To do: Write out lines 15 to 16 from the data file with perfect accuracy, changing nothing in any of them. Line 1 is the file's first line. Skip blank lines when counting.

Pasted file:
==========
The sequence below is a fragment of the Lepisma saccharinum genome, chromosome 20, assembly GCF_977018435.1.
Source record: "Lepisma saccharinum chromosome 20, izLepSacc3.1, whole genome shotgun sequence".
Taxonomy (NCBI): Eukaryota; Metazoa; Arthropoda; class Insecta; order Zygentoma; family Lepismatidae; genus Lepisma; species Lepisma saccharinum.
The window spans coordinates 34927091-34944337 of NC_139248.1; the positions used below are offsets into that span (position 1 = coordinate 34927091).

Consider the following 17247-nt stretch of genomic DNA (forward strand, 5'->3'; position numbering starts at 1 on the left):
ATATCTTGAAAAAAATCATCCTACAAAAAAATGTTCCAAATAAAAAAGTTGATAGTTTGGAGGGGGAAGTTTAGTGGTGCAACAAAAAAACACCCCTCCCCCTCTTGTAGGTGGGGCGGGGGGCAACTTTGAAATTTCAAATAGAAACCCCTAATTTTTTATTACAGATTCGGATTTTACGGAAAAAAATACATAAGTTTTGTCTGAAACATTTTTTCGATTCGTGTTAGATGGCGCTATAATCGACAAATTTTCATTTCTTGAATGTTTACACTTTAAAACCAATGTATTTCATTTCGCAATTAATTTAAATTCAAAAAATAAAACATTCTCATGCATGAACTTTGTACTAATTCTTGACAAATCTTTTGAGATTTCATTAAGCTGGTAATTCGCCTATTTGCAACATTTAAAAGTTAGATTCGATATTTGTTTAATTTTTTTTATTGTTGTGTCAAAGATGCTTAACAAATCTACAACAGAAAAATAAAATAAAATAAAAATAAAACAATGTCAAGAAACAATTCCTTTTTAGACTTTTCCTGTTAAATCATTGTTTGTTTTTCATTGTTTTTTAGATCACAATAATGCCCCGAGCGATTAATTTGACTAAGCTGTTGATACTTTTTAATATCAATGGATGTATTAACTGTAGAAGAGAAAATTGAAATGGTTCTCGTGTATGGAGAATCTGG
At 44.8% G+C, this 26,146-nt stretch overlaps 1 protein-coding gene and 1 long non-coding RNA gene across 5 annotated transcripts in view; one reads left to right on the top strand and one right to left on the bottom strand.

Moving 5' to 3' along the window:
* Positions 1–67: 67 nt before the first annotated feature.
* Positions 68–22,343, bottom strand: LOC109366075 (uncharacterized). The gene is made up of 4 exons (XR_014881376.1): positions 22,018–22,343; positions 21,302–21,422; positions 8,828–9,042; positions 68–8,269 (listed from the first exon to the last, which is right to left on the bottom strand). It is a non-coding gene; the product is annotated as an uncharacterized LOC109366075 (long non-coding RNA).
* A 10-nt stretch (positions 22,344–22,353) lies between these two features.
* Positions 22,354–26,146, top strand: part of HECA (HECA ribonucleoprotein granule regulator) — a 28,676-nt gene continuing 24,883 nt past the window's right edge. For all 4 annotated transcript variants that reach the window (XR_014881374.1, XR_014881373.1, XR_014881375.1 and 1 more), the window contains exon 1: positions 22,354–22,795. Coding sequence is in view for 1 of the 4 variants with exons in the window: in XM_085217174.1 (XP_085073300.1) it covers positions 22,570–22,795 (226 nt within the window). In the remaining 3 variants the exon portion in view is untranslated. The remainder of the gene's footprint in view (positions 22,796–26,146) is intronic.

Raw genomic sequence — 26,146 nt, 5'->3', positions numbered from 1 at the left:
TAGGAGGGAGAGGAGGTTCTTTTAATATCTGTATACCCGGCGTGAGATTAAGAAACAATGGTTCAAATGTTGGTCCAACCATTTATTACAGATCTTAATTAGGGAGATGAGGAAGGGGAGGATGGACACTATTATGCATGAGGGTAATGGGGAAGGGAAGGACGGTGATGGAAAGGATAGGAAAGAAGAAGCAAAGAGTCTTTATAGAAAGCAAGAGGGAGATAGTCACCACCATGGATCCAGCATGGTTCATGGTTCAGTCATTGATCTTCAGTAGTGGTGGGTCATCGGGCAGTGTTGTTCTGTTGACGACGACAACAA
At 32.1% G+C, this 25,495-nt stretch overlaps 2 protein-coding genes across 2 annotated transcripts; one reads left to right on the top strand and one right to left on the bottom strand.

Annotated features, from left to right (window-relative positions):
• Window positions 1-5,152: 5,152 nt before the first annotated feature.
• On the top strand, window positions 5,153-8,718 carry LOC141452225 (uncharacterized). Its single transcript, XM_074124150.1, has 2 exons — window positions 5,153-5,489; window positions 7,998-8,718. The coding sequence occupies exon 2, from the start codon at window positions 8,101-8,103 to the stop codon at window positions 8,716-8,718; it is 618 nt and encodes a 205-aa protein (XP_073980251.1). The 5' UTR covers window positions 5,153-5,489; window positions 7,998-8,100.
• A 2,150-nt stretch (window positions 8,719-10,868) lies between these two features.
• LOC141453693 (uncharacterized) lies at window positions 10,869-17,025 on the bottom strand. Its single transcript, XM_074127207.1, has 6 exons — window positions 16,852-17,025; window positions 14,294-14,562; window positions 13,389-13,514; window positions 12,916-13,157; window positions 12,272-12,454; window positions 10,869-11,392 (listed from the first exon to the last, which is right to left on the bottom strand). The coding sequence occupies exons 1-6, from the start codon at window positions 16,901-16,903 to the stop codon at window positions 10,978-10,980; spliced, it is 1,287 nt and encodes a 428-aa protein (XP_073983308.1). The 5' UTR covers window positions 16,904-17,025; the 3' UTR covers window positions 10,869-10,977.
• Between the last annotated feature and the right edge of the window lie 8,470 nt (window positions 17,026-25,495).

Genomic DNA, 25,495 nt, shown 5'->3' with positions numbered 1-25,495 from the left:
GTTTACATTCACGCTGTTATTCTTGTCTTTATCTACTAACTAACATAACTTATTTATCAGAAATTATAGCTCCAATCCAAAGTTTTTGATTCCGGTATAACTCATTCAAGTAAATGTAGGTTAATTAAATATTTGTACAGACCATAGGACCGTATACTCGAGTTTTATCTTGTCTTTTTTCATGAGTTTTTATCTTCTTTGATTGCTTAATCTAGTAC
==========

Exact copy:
At 32.1% G+C, this 25,495-nt stretch overlaps 2 protein-coding genes across 2 annotated transcripts; one reads left to right on the top strand and one right to left on the bottom strand.

Annotated features, from left to right (window-relative positions):